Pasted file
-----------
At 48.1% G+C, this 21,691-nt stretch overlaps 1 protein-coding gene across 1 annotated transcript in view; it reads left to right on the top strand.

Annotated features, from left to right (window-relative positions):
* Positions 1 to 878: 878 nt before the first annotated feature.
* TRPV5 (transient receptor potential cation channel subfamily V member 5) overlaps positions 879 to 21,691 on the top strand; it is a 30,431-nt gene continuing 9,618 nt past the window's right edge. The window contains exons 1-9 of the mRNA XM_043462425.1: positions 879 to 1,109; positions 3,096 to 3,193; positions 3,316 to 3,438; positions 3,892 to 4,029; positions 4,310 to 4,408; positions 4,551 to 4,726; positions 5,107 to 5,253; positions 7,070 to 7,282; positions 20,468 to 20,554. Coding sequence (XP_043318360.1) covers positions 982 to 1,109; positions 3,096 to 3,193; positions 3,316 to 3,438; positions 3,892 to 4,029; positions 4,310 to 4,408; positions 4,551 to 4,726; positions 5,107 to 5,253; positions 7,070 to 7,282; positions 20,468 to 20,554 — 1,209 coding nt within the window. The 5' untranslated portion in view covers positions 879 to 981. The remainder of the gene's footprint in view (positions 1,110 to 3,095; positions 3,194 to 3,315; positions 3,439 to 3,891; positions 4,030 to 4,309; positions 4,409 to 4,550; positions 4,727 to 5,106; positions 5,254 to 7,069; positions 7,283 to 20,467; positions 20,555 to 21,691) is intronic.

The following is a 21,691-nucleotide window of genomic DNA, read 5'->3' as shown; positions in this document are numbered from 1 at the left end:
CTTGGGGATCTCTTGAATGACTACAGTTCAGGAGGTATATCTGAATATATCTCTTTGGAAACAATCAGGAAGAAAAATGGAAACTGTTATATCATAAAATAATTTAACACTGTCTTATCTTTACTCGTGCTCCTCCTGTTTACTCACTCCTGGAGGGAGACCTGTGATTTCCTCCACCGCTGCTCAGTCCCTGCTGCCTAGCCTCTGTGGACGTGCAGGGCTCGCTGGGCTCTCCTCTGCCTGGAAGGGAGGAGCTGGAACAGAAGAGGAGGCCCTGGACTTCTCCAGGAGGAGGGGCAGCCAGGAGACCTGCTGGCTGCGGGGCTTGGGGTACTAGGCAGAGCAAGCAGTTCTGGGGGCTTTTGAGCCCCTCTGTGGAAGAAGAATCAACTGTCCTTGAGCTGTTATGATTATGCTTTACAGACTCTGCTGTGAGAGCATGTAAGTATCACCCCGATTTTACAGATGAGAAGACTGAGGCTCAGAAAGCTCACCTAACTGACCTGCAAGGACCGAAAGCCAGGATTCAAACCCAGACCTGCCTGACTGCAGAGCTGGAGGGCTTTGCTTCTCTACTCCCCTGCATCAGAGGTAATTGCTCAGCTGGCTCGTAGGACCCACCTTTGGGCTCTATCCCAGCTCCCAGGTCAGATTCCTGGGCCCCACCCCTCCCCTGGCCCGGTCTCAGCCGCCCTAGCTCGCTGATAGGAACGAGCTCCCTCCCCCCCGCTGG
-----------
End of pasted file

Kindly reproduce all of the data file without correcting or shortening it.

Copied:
At 48.1% G+C, this 21,691-nt stretch overlaps 1 protein-coding gene across 1 annotated transcript in view; it reads left to right on the top strand.

Annotated features, from left to right (window-relative positions):
* Positions 1 to 878: 878 nt before the first annotated feature.
* TRPV5 (transient receptor potential cation channel subfamily V member 5) overlaps positions 879 to 21,691 on the top strand; it is a 30,431-nt gene continuing 9,618 nt past the window's right edge. The window contains exons 1-9 of the mRNA XM_043462425.1: positions 879 to 1,109; positions 3,096 to 3,193; positions 3,316 to 3,438; positions 3,892 to 4,029; positions 4,310 to 4,408; positions 4,551 to 4,726; positions 5,107 to 5,253; positions 7,070 to 7,282; positions 20,468 to 20,554. Coding sequence (XP_043318360.1) covers positions 982 to 1,109; positions 3,096 to 3,193; positions 3,316 to 3,438; positions 3,892 to 4,029; positions 4,310 to 4,408; positions 4,551 to 4,726; positions 5,107 to 5,253; positions 7,070 to 7,282; positions 20,468 to 20,554 — 1,209 coding nt within the window. The 5' untranslated portion in view covers positions 879 to 981. The remainder of the gene's footprint in view (positions 1,110 to 3,095; positions 3,194 to 3,315; positions 3,439 to 3,891; positions 4,030 to 4,309; positions 4,409 to 4,550; positions 4,727 to 5,106; positions 5,254 to 7,069; positions 7,283 to 20,467; positions 20,555 to 21,691) is intronic.

The following is a 21,691-nucleotide window of genomic DNA, read 5'->3' as shown; positions in this document are numbered from 1 at the left end:
CTTGGGGATCTCTTGAATGACTACAGTTCAGGAGGTATATCTGAATATATCTCTTTGGAAACAATCAGGAAGAAAAATGGAAACTGTTATATCATAAAATAATTTAACACTGTCTTATCTTTACTCGTGCTCCTCCTGTTTACTCACTCCTGGAGGGAGACCTGTGATTTCCTCCACCGCTGCTCAGTCCCTGCTGCCTAGCCTCTGTGGACGTGCAGGGCTCGCTGGGCTCTCCTCTGCCTGGAAGGGAGGAGCTGGAACAGAAGAGGAGGCCCTGGACTTCTCCAGGAGGAGGGGCAGCCAGGAGACCTGCTGGCTGCGGGGCTTGGGGTACTAGGCAGAGCAAGCAGTTCTGGGGGCTTTTGAGCCCCTCTGTGGAAGAAGAATCAACTGTCCTTGAGCTGTTATGATTATGCTTTACAGACTCTGCTGTGAGAGCATGTAAGTATCACCCCGATTTTACAGATGAGAAGACTGAGGCTCAGAAAGCTCACCTAACTGACCTGCAAGGACCGAAAGCCAGGATTCAAACCCAGACCTGCCTGACTGCAGAGCTGGAGGGCTTTGCTTCTCTACTCCCCTGCATCAGAGGTAATTGCTCAGCTGGCTCGTAGGACCCACCTTTGGGCTCTATCCCAGCTCCCAGGTCAGATTCCTGGGCCCCACCCCTCCCCTGGCCCGGTCTCAGCCGCCCTAGCTCGCTGATAGGAACGAGCTCCCTCCCCCCCGCTGG